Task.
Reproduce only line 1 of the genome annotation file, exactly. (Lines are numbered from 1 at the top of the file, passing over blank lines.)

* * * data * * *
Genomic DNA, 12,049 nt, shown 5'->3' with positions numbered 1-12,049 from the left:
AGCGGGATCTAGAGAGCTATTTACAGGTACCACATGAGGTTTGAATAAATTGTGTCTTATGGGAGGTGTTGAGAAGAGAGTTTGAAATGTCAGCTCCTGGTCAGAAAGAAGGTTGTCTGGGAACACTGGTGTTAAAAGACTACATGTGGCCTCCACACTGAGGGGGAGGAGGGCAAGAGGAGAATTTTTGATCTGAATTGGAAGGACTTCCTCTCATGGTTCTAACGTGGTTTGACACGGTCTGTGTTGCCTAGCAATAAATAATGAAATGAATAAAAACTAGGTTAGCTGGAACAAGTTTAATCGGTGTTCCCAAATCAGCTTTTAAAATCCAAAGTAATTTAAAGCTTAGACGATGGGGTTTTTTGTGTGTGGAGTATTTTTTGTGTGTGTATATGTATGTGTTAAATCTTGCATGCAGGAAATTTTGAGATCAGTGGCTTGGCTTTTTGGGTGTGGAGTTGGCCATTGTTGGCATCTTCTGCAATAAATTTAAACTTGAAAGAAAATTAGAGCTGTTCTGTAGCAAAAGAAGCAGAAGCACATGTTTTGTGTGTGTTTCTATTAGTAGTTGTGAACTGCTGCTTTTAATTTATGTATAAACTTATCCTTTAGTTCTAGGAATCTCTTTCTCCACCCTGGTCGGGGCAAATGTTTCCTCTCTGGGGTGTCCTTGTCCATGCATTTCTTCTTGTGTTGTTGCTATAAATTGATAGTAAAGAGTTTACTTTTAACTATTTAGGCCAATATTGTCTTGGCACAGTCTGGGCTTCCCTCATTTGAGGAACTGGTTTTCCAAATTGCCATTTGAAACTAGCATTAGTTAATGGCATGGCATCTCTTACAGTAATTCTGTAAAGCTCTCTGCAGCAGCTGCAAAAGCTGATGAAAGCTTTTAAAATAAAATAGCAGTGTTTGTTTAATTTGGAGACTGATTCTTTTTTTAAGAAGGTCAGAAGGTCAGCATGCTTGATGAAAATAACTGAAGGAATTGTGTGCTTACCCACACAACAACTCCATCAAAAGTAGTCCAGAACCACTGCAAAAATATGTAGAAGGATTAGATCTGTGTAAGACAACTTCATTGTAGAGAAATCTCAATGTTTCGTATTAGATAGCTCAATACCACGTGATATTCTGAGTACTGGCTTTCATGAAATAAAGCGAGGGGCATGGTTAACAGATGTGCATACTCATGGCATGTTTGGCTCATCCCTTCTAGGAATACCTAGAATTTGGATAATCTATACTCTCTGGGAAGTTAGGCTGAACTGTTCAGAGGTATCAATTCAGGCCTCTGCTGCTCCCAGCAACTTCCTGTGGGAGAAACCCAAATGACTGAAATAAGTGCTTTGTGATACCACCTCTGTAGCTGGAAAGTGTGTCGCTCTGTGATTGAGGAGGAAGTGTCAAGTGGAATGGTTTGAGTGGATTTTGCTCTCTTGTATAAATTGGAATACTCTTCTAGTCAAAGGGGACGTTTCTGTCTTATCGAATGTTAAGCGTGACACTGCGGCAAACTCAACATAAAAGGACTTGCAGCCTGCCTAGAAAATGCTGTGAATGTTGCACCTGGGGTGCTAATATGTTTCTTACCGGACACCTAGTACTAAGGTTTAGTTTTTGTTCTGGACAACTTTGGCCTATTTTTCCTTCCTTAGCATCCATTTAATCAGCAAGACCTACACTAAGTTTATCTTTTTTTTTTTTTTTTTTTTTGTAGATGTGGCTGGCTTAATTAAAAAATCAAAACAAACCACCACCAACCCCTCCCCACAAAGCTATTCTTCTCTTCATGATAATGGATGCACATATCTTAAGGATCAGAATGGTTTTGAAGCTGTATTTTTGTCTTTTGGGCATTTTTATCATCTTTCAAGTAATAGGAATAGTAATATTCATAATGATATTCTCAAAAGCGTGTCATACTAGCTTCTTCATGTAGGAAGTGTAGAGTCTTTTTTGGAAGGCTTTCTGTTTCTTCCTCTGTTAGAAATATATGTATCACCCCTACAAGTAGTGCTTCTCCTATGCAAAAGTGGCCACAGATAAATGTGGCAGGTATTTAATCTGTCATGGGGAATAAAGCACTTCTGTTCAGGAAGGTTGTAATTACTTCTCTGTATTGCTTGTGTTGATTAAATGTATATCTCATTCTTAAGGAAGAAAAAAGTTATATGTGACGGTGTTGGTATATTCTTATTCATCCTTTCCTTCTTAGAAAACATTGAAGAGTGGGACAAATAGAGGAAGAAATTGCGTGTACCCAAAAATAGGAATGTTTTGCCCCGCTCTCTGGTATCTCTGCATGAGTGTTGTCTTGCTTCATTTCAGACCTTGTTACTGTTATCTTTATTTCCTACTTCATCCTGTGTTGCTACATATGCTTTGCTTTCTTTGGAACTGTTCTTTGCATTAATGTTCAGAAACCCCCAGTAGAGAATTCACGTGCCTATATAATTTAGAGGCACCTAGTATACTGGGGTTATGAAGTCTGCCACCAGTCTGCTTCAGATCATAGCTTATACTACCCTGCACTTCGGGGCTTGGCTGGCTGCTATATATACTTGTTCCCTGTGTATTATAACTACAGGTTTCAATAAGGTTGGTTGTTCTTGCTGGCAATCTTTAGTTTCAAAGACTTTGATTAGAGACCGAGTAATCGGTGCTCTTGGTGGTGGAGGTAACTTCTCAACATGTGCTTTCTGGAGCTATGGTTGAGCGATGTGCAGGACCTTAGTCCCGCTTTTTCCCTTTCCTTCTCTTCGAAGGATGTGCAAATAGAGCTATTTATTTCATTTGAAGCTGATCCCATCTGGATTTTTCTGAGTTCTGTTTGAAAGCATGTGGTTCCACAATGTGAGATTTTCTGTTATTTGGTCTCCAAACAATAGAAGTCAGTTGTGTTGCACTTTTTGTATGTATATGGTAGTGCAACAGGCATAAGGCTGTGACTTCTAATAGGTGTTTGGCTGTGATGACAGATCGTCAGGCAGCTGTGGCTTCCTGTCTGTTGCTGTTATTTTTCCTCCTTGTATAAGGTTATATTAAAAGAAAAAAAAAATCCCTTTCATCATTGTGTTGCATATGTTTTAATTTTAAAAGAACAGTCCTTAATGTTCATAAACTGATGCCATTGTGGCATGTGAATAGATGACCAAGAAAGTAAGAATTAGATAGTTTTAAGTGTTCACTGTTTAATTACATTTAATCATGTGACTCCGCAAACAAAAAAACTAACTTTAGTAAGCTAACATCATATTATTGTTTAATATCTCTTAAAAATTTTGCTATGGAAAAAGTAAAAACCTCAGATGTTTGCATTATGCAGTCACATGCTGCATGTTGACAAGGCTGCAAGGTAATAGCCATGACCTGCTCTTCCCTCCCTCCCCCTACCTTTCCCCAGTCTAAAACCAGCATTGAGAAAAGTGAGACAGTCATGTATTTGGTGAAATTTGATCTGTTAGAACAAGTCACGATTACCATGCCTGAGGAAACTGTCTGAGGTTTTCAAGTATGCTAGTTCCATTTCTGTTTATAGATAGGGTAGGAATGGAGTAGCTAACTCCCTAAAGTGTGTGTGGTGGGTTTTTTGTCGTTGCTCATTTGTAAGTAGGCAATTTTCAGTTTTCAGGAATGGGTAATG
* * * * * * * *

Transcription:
Genomic DNA, 12,049 nt, shown 5'->3' with positions numbered 1-12,049 from the left: